Most Absorbent Materials
Four Super Absorbent Materials of Man & Nature
Technology, science and nature have developed unbelievably absorbent materials. A few amazing examples of extraordinarily absorbent materials are aerogel and sodium polyacrylate. Aerogel appears as smoke frozen in mid-air, and sodium polycrylate is commonly identified as the gel in disposable diapers. Nature has also produced very absorbent materials, including sea sponges -- used for hundreds of years for bathing and cleaning -- and dry clay which is great for absorbing liquids, and even hazardous materials.
Aerogel is an incredible 99 percent air. It was originally was created with silica using a dehydration process. The strange cloud-like solid is extremely lightweight and resembles smoke frozen in mid-air. There are several varieties of the amazing material, and new compounds of aerogel continue to be created today. A 60-milligram block of aerogel can hold around a gram of water. Aerogel is also a great insulator against extreme temperatures like the flame of a propane torch. Aerogel can also be applied to outer-space exploration due to its porous characteristics that can collect samples of space dust.
Sodium polyacrylate is a polymer powder that can absorb many hundreds of times its weight in water. It is most commonly used in disposable diapers. The powder can can also be used to hydrate animals during transportation over long distances and extreme climates. The powder can also be used as a soil additive of potted house plants to extend the duration of time between waterings, such as during vacations.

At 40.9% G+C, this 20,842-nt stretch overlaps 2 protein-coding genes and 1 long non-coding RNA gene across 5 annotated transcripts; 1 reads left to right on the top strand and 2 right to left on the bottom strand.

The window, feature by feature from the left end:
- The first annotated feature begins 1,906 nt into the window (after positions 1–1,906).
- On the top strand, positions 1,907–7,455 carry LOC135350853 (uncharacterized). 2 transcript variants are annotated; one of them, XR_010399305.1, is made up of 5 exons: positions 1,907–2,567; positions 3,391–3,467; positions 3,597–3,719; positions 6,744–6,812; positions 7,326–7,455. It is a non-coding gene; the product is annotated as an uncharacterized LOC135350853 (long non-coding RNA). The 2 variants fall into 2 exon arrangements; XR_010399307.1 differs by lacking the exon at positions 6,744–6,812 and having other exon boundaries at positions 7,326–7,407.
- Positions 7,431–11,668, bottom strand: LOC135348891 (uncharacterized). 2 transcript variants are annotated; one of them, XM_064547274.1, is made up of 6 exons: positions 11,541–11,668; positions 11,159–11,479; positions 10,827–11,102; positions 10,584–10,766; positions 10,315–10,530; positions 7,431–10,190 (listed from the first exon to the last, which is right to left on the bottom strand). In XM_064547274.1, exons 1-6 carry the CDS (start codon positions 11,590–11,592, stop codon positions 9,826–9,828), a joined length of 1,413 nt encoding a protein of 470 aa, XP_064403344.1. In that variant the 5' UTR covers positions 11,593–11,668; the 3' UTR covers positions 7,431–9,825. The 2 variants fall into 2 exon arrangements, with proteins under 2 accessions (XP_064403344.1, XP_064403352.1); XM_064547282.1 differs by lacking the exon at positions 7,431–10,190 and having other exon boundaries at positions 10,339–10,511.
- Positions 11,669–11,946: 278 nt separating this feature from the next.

Sponges are Mother Nature's absorbent miracles and throughout history have been best recognized as cleaning and bathing tools. Real sponges are the remains of once-living sea sponges. Synthetic sponges are usually uniform in texture and size, and softer than sea sponges. Natural sea sponges tend to be more durable and firm compared to man-made sponges. Natural sponges have superior absorbency than synthetic sponges, and natural sponges can also outlast synthetic sponges if taken care of regularly.
Clay is a combination of fine-grained minerals usually found underneath a layer of topsoil. Dry clay can absorb its weight in liquids. The applications of clay as an absorbent material spans industrial and home owner markets. Oil dry mixtures are composed of clay and used in industry to soak up petroleum and chemical spills. Clay was first used as cat litter in 1947, which rapidly ignited a multibillion-dollar industry because of its ability to absorb urine.